We have downlights because my wife insisted on them.  You could read a book up there when all the lights are on and the constant flow of warm air ensures that you wouldn't get too cold of a winter's night.

Never again!

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  Reply # 748469 21-Jan-2013 20:57 Send private message

No, the table from the consumer report is for fittings that are not sealed. It is for glass lamps which require ventilation for cooling, and CFL lamps in fittings designed for glass lamps (so still not sealed), and halogens which by design let most heat go through the diachronic reflector so needs ventilation for cooling the top of the fitting. In no way can you use that table to compare with a proper sealed LED fitting. It also ignores the fact that running the glass lamps will in itself heat up the home as a by product, a fact that all those kind of reports ignore.

When you have a CA sealed LED light fitting it is the same as if in that small area you have no insulation. But still, while the light is on it will heat up that area an amount similar to as if there was insulation. While the light is on it effectively cancels out the fact there is a small area without insulation. It is not much worse that the gaps you already have adjacent to ceiling battens where the insulation is not perfect. Yes, IC rated fittings will be better, R5 pink bats will also be better, 3m thick polystyrene walls will also be better.

Now for the statement that down lights will illuminate the ceiling space. No, it will not when you use LEDs which are inherently directional. I know, I've got exactly that. When I turn on my lights there is not enough spillage into the ceiling to see what I'm doing.

So, having set on a sealed lamp, the decision is between a questionably better insulation or more light.

If you are in (East) Auckland then feel free to PM me and come have a look.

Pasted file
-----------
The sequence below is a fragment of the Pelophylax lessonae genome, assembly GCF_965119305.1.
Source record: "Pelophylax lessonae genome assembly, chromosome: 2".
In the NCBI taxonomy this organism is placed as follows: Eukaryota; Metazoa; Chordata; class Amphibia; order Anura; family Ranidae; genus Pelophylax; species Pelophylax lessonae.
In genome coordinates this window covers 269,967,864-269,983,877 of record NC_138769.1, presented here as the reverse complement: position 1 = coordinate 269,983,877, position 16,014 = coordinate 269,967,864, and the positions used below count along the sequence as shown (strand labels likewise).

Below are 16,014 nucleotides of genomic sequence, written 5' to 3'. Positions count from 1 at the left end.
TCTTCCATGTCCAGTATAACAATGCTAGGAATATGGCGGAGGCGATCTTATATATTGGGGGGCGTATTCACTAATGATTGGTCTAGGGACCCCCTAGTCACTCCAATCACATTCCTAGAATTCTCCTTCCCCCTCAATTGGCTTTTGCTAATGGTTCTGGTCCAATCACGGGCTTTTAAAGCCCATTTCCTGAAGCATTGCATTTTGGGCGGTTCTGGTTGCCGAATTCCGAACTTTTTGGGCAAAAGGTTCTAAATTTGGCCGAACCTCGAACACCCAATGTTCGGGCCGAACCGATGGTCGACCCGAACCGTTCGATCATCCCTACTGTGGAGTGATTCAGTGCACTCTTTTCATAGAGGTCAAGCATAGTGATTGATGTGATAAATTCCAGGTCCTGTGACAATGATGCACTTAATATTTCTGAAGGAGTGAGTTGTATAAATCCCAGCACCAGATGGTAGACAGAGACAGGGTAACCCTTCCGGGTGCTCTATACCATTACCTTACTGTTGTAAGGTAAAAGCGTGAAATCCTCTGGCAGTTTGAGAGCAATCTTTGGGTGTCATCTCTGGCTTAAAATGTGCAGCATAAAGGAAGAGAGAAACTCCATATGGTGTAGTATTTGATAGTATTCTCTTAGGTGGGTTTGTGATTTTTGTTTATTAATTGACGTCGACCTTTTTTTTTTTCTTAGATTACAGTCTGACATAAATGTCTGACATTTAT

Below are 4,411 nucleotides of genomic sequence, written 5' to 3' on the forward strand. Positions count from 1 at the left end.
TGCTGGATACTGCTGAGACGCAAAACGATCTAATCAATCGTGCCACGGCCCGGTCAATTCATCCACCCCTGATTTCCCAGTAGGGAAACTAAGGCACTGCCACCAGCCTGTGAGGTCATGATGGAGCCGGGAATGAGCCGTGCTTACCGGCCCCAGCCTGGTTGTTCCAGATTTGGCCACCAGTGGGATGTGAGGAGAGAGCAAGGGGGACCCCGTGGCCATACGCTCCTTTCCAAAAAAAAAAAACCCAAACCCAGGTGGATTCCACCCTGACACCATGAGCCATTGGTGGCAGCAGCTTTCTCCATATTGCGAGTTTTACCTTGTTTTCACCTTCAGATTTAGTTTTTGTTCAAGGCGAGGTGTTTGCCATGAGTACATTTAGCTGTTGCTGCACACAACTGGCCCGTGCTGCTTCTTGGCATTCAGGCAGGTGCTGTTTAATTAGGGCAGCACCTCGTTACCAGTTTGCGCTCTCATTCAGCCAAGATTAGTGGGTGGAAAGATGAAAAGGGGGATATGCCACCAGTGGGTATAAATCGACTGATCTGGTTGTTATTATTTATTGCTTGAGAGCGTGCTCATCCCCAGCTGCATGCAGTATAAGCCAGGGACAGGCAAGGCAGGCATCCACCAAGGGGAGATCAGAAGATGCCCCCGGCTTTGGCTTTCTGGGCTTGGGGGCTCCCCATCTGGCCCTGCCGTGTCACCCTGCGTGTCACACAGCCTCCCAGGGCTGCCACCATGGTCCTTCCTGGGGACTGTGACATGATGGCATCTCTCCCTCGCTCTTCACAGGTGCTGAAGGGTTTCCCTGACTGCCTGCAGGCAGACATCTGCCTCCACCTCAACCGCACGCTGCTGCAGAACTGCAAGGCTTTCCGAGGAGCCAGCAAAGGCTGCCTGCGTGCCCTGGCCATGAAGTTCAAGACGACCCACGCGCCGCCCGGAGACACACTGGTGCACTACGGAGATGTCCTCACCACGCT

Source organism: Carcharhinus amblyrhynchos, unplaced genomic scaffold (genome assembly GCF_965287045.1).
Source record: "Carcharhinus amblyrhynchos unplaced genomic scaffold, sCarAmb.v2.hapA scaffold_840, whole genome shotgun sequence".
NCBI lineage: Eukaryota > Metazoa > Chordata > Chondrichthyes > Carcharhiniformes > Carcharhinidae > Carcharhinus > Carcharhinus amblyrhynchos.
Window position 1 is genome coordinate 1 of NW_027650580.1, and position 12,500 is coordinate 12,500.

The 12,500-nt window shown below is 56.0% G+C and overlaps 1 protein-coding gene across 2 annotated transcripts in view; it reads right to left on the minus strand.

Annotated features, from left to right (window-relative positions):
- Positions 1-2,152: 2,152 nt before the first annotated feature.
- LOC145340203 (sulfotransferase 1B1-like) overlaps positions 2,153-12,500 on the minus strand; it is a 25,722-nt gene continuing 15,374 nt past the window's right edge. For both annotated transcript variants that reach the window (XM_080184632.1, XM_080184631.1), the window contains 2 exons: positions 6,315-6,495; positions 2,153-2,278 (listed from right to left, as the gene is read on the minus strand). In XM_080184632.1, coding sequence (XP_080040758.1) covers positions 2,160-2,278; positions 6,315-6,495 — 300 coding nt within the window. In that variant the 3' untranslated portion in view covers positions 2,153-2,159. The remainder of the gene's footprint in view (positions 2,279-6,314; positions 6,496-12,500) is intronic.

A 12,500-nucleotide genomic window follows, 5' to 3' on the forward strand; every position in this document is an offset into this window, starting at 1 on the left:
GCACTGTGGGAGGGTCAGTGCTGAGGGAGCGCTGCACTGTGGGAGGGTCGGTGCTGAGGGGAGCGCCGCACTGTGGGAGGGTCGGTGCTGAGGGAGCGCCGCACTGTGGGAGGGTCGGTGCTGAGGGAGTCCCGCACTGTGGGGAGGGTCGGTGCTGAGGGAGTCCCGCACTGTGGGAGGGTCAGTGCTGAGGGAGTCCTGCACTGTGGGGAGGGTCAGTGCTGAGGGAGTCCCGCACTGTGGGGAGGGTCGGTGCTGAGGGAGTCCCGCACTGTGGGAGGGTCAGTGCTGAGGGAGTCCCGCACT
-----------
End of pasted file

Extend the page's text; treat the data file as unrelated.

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  Reply # 748480 21-Jan-2013 21:07 Send private message

Lights aren't always turned on. I personally insulation without holes is a must have, and I expect building regulations to catch up eventually.




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  Reply # 748579 22-Jan-2013 06:35 Send private message

The thing is you cannot seal a building, else you will get sick and/or suffocate. That is one of the reasons why windows have a breathing slot. And also heat loss through windows is (including double glazing) is worse than the tiny bit through a sealed CA fitting.

Agree requirements (which are only minimum) will get tighter, but at any one time there is a practical cut-off of what is current mainstream product vs. what is ideal. It is no use looking for a product which is not yet on the market or that is far too expensive to be practical.

The worst thermal leakage in a new home is probably the aluminium frame around double glazed windows. Even with a thermal break you still get condensation on it. The tiny hole over a light fitting is relatively small.




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  Reply # 748631 22-Jan-2013 09:34 Send private message

While everything you say makes sense, there's still the rule of thumb that even a small gap in insulation really badly affects the overall insulation. Yes ventilation is required, but it's better to be controlled than to allow light fittings to do that job.

A good heat recovery ventilation system would be ideal, in winter it gives ventilation without wasting the heat you've spent money on, and in summer it cools. You can turn it on and off as required, adjust the speed, etc.

I can't believe people are still using aluminium window. PVC is a superior material, very little heat transmission, lasts decades, costs less than aluminium with a thermal break but slightly more than basic aluminium double glazed windows. It's a no brainer, cold countries like the UK have been using PVC for decades. NZ will catch up eventually I guess.




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  Reply # 748714 22-Jan-2013 11:56 Send private message

Ventiliation was something we could not afford to do due to various reasons....however i do take the point on board that given i have spent money on upgrading the insulation, i shouldnt really be putting holes in it....

Is there any other LED downlight sold in NZ that is IC-F rated AND has greater than 750 lumens???? I dont want to risk importing online....